Running game: Many heroes in this one (A)

You can read about Rex Burkhead and his emotional — and much-needed — return elsewhere in our coverage. We’ll dedicate this space to the guys who helped give him a surge — Spencer Long, Mark Pelini, Jeremiah Sirles, Brent Qvale, Seung Hoon Choi — and to Ameer Abdullah and Braylon Heard, who also had key runs. Heard’s 18-yard run out of the three-running back look set up Burkhead’s touchdown. “Braylon came in and played a heck of a game,” Abdullah said. “We couldn’t have asked more than that from him.”

Passing game: The wind was angry that day, my friend (C)

Days like Friday were a reminder why Tom Osborne favored option plays and fullback dives. An absolutely horrific day to throw, but even considering that, it looked as if Taylor Martinez wasn’t in rhythm or locating open receivers. He did, however, deliver a strike to Ben Cotton on a play-action pass to set up the Huskers’ only touchdown. Nebraska attempted only 14 passes.

Against run: Good rebound from rough start (A)

Iowa was blowing Nebraska off the ball in the first quarter, and Mark Weisman proved to be a load early, but the Huskers settled down, even after losing tackle Baker Steinkuhler. Eric Martin flexed his muscles, and Cameron Meredith had to move inside with the loss of Steinkuhler. Overall, the front four showed some tough resiliency after losing a key player. Nebraska held Iowa to 33 rushing yards after halftime.

Against pass: Redemption for Whaley (A)

You think back to the UCLA game, when Alonzo Whaley endured great criticism for not being able to keep pace in pass coverage. Then you see the senior linebacker clinch a divisional title by intercepting a pass, you can’t help but feel good for the guy. Daimion Stafford had his fourth interception in five games, but his biggest play was breaking up a pass in the end zone — although he must give the wind an assist for holding up the ball, allowing Stafford time to chase after a wide-open receiver.

Special teams: Maher makes up for more muff problems (B)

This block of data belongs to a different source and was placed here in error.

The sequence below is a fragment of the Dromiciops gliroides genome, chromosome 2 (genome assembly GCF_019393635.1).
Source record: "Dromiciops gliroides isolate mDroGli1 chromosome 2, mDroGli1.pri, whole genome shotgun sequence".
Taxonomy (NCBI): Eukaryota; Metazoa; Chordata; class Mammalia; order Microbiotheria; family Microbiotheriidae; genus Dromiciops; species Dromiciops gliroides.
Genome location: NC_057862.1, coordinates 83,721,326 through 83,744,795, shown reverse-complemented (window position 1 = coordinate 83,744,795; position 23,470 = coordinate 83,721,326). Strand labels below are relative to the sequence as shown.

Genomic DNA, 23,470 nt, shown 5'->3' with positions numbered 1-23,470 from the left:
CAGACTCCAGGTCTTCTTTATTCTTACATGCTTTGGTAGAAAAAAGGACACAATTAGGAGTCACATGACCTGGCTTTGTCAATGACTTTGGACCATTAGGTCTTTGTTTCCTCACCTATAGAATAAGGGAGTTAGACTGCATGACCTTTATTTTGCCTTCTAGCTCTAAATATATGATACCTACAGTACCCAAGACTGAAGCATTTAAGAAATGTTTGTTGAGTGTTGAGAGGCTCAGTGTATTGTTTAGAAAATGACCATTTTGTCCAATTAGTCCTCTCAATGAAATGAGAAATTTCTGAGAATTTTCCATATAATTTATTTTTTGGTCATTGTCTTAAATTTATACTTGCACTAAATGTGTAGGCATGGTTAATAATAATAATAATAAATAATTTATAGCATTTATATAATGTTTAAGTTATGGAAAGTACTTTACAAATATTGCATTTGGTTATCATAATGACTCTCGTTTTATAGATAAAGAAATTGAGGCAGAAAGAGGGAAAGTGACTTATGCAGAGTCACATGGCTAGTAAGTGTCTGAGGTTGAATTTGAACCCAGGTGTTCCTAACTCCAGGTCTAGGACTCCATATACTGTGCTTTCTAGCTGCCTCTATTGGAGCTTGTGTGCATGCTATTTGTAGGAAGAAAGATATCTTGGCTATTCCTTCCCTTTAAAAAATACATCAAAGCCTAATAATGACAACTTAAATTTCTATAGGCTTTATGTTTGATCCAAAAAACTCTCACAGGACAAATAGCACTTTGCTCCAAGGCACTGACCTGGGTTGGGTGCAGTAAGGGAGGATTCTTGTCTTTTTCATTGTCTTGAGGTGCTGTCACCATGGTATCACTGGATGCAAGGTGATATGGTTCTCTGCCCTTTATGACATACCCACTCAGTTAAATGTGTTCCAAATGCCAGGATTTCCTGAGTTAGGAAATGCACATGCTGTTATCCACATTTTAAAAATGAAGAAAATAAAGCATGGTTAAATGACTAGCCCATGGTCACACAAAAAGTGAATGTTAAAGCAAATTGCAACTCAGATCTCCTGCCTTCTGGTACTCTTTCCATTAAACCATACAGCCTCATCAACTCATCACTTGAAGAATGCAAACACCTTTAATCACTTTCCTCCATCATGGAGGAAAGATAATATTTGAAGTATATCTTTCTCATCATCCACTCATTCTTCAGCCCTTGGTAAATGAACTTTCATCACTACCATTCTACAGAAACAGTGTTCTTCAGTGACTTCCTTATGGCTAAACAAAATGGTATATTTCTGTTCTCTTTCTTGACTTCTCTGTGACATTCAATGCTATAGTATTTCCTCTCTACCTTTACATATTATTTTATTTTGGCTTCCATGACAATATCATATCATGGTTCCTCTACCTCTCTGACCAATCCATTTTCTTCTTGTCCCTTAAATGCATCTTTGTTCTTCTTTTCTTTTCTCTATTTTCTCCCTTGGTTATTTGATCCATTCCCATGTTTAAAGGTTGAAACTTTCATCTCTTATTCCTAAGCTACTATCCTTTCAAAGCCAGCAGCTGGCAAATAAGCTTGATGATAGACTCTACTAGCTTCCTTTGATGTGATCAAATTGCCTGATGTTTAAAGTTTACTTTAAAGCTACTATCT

Brett Maher gets an "A" for his work on an absolutely brutal day to kick — or do anything, for that matter. He went rugby style with a 61-yard punt that hovered, bounced and landed out of bounds at the Iowa 4-yard line, and had a clutch 45-yard punt into the teeth of a strong wind in the fourth quarter. We’d be more forgiving of Abdullah, given the conditions, for his fumbled punt, if not for the fact he’s done this too many times. For as valuable as he’s been on offense, Abdullah simply can’t be back on punts again. It’s too risky.

Play calling: Beck makes right call at right time (B)

Tim Beck said his plan was to “mash 'em up a little bit” to start the game, given NU was going into the wind, which he did, running 14 times out of 15 plays. But he seemed too enamored with throwing the ball with the wind in the second quarter, just because. His biggest call, though, was the play-action pass to start a drive at the Iowa 43-yard line, with the wind in the third quarter. Everyone was assuming run to get into field-goal range, but Martinez’s 19-yard pass to Cotton set up Nebraska’s only TD of the game.

Management: Penalties limited, but not a complete day (B)

Nebraska was penalty-free through three quarters, but a clipping penalty (a holding penalty on the same play was declined) set the Huskers back when it looked as if they could run the ball, and some clock. The Huskers ran 8:09 off the clock to start the game, negating Iowa’s advantage with the wind, but then put on a clinic in the second quarter on how to yield field position when they had the wind. Nebraska had 10 yards of offense in that quarter, and 33 of 41 snaps were taken on Nebraska’s side of the field.

Overall: Mission accomplished (B)

Hey, Nebraska was here Friday to win a divisional championship, not a beauty contest. Mission accomplished. I doubted after the Ohio State loss — and again even more after the Northwestern win — that Nebraska could win out, simply because the Huskers wouldn’t be able to get out of their own way. Wrong. Not that Nebraska didn’t hurt itself a couple of times along the way, but showed resiliency and determination en route to Indianapolis.

Big Ten standings

LEGENDS Conference Overall
  W-L W-L
8-0 13-1
5-3 8-5
5-3 9-4
4-4 8-5
3-5 7-6
1-7 5-7


LEADERS Conference Overall
  W-L W-L
8-0 12-2
6-2 9-4
4-4 7-5
3-5 5-7
1-7 4-8
0-8 1-11